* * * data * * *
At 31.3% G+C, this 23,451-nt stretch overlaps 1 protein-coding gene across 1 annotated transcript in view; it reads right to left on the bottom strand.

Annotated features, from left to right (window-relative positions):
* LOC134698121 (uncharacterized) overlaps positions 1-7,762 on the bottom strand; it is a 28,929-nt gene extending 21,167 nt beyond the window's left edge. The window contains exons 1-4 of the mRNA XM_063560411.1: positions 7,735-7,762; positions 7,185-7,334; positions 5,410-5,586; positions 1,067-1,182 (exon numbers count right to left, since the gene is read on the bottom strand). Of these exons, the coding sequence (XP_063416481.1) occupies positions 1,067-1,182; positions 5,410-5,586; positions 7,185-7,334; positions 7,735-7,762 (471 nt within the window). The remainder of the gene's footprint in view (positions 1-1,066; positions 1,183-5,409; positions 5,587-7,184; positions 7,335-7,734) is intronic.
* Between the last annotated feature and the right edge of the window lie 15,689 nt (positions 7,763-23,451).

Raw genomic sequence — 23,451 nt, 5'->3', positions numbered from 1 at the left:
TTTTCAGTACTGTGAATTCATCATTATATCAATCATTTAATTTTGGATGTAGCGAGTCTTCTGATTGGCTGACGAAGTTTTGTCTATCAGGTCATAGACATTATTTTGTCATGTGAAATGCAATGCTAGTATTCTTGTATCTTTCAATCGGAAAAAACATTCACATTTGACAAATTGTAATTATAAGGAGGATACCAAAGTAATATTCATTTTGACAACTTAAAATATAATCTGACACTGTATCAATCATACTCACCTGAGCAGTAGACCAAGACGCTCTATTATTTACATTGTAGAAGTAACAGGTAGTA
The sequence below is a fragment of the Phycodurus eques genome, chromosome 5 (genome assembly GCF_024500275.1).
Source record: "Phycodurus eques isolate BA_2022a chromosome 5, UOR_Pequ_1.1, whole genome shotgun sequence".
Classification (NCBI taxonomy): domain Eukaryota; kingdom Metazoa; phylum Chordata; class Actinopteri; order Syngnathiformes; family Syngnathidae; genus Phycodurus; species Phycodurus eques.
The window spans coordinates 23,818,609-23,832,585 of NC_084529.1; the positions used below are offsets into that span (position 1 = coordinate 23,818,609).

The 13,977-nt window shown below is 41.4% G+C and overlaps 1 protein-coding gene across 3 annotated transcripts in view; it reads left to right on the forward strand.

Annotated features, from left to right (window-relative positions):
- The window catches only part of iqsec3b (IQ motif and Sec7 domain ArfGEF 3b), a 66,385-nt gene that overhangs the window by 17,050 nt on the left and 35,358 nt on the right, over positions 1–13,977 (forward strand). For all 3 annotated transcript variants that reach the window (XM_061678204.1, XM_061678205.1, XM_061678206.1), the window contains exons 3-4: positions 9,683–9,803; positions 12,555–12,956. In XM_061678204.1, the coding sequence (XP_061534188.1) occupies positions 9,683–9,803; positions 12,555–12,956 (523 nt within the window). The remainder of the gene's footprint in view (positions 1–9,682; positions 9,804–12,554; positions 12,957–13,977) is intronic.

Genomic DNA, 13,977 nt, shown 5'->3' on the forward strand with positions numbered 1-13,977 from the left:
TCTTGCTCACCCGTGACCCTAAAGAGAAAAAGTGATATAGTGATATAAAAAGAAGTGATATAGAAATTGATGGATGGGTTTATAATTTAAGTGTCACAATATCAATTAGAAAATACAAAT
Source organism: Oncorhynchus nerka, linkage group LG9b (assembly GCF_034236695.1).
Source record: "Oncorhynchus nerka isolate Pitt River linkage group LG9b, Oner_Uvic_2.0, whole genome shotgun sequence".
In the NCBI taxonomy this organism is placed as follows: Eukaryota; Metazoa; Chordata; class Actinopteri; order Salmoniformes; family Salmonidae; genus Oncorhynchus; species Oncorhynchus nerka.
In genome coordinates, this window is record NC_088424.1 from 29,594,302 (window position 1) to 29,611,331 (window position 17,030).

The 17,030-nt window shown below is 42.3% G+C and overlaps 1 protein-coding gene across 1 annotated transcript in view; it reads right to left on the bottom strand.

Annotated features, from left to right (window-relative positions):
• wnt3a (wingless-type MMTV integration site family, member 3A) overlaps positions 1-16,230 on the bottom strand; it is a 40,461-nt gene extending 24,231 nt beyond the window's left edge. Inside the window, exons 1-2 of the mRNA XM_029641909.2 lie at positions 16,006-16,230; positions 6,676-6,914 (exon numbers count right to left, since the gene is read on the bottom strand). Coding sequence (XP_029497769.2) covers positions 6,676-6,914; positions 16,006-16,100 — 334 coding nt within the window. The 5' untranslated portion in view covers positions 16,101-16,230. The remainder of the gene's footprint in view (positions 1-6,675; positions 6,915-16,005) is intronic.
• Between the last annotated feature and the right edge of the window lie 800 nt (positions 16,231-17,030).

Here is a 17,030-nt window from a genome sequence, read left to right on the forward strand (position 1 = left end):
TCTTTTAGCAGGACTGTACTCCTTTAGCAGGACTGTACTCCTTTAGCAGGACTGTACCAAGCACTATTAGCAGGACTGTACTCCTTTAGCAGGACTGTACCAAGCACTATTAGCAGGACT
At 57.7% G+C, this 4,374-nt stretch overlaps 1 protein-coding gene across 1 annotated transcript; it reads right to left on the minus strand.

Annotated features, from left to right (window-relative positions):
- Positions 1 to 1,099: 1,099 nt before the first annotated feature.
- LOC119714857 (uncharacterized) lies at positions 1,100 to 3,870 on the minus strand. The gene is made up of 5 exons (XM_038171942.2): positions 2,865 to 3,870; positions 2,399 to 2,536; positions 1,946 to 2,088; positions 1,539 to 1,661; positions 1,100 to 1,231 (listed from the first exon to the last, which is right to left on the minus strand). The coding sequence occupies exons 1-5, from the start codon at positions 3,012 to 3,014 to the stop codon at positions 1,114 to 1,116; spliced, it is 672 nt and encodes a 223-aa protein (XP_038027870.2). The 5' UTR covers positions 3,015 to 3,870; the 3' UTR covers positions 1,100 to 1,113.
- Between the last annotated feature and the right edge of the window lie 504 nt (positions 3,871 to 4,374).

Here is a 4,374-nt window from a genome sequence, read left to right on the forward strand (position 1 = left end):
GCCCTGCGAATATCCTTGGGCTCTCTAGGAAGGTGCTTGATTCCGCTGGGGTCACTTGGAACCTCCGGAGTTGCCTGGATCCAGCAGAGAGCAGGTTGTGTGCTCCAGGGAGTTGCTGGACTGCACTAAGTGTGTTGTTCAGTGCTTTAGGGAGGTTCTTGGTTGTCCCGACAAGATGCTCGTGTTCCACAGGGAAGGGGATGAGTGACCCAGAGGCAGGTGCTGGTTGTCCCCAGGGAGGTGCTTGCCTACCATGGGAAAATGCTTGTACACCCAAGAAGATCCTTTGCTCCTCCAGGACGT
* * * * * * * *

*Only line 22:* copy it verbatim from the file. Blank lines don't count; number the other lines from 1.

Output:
• wnt3a (wingless-type MMTV integration site family, member 3A) overlaps positions 1-16,230 on the bottom strand; it is a 40,461-nt gene extending 24,231 nt beyond the window's left edge. Inside the window, exons 1-2 of the mRNA XM_029641909.2 lie at positions 16,006-16,230; positions 6,676-6,914 (exon numbers count right to left, since the gene is read on the bottom strand). Coding sequence (XP_029497769.2) covers positions 6,676-6,914; positions 16,006-16,100 — 334 coding nt within the window. The 5' untranslated portion in view covers positions 16,101-16,230. The remainder of the gene's footprint in view (positions 1-6,675; positions 6,915-16,005) is intronic.